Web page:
China’s foreign aid financing takes the form of grants, interest free loans and concessional loans. The chart below shows the sectoral distribution of China’s concessional loans through the end of 2009.
China’s foreign aid program “entered a new stage” in August, 2010 when the Chinese government convened the National Conference on Foreign Aid.
India’s Foreign Aid Conversion
As the largest foreign aid recipient in history, India took in $55 billion in foreign aid between 1951 and 1992 according to the Economist. In this context, the mere fact that India is seriously entertaining the idea of establishing a national development program is a clear testament to the extent of the country’s economic progress. An Economist source maintains that India’s government will announce the Indian Agency for Partnership in Development (IAPD) within months. This source is apparently well-informed enough to suggest that the IAPD will have $11.3 billion to spend over the next five to seven years.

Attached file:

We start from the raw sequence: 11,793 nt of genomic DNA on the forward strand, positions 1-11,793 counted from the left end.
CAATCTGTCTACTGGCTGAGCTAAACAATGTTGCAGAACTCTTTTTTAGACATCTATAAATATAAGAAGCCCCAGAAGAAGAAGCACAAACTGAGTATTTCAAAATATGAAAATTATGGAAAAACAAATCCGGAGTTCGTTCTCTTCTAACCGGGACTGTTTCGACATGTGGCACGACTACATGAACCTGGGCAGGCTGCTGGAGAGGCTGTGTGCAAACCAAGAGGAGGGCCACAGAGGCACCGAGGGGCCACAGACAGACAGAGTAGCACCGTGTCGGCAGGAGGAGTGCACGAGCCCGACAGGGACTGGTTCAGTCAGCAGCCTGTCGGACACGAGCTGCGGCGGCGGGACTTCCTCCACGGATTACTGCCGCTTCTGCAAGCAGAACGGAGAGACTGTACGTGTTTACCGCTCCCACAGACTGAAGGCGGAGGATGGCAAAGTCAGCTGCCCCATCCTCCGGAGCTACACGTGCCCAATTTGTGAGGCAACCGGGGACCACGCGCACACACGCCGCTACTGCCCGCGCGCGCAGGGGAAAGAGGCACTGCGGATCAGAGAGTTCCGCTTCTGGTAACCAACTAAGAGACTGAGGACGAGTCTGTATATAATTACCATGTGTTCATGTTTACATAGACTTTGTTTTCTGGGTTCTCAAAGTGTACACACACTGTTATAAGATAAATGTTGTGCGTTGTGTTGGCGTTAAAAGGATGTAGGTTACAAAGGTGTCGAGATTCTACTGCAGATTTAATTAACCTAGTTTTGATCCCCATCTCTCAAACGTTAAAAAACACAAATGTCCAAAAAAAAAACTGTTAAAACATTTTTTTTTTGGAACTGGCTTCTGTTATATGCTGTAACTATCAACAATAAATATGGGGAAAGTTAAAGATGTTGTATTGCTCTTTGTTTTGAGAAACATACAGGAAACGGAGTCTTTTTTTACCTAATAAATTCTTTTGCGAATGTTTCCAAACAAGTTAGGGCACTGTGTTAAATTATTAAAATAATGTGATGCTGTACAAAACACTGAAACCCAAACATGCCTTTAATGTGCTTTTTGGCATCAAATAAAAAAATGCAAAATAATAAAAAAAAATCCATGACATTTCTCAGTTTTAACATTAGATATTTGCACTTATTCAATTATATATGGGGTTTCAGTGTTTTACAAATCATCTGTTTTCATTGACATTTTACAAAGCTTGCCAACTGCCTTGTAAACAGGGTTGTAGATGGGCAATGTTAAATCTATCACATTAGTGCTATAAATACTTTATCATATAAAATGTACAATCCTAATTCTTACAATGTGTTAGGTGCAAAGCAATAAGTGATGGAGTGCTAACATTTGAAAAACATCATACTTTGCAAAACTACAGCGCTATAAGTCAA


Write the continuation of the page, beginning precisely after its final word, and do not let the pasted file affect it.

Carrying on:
Not just a work in progress, India’s foreign aid efforts have already yielded positive results. India’s huge investments in hydropower in Bhutan in exchange for electricity have helped both countries in the Economist’s assessment. Other Indian foreign aid initiatives include similar power investments in Nepal, post-war reconstruction in Sri Lanka and infrastructure development in Afghanistan, where India is the fifth largest donor of foreign aid.
Brazil’s South-South Social and Agricultural Assistance
Brazil “is fast becoming one of the world’s biggest providers of help to poor countries” according to an earlier 2010 article from the Economist. The authors estimated the total value of Brazil’s development aid could already reach $4 billion per year, though they labeled this figure as “broadly defined” development aid, cautioning about comparability with data for other countries. A more recent article reaffirms that reliable aid data for “new donors,” including China, can be hard to come by.